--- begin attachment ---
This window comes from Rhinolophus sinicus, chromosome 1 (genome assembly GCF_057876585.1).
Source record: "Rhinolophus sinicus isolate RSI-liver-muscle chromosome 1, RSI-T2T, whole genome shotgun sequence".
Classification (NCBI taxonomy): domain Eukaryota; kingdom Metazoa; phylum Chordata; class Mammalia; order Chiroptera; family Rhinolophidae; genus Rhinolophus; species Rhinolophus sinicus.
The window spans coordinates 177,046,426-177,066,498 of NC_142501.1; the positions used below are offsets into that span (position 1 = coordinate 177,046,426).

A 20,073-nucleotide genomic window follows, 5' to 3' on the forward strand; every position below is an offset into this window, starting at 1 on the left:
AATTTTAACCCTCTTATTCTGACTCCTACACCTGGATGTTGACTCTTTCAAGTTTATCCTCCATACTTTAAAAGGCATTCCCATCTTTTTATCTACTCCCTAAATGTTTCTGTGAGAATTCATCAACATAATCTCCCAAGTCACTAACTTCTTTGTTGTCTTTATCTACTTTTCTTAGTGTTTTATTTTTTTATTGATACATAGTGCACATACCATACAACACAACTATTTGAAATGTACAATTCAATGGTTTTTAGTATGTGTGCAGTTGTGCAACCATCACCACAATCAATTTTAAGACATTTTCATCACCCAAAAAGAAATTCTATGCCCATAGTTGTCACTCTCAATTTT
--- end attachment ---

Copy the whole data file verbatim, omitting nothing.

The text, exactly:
This window comes from Rhinolophus sinicus, chromosome 1 (genome assembly GCF_057876585.1).
Source record: "Rhinolophus sinicus isolate RSI-liver-muscle chromosome 1, RSI-T2T, whole genome shotgun sequence".
Classification (NCBI taxonomy): domain Eukaryota; kingdom Metazoa; phylum Chordata; class Mammalia; order Chiroptera; family Rhinolophidae; genus Rhinolophus; species Rhinolophus sinicus.
The window spans coordinates 177,046,426-177,066,498 of NC_142501.1; the positions used below are offsets into that span (position 1 = coordinate 177,046,426).

A 20,073-nucleotide genomic window follows, 5' to 3' on the forward strand; every position below is an offset into this window, starting at 1 on the left:
AATTTTAACCCTCTTATTCTGACTCCTACACCTGGATGTTGACTCTTTCAAGTTTATCCTCCATACTTTAAAAGGCATTCCCATCTTTTTATCTACTCCCTAAATGTTTCTGTGAGAATTCATCAACATAATCTCCCAAGTCACTAACTTCTTTGTTGTCTTTATCTACTTTTCTTAGTGTTTTATTTTTTTATTGATACATAGTGCACATACCATACAACACAACTATTTGAAATGTACAATTCAATGGTTTTTAGTATGTGTGCAGTTGTGCAACCATCACCACAATCAATTTTAAGACATTTTCATCACCCAAAAAGAAATTCTATGCCCATAGTTGTCACTCTCAATTTT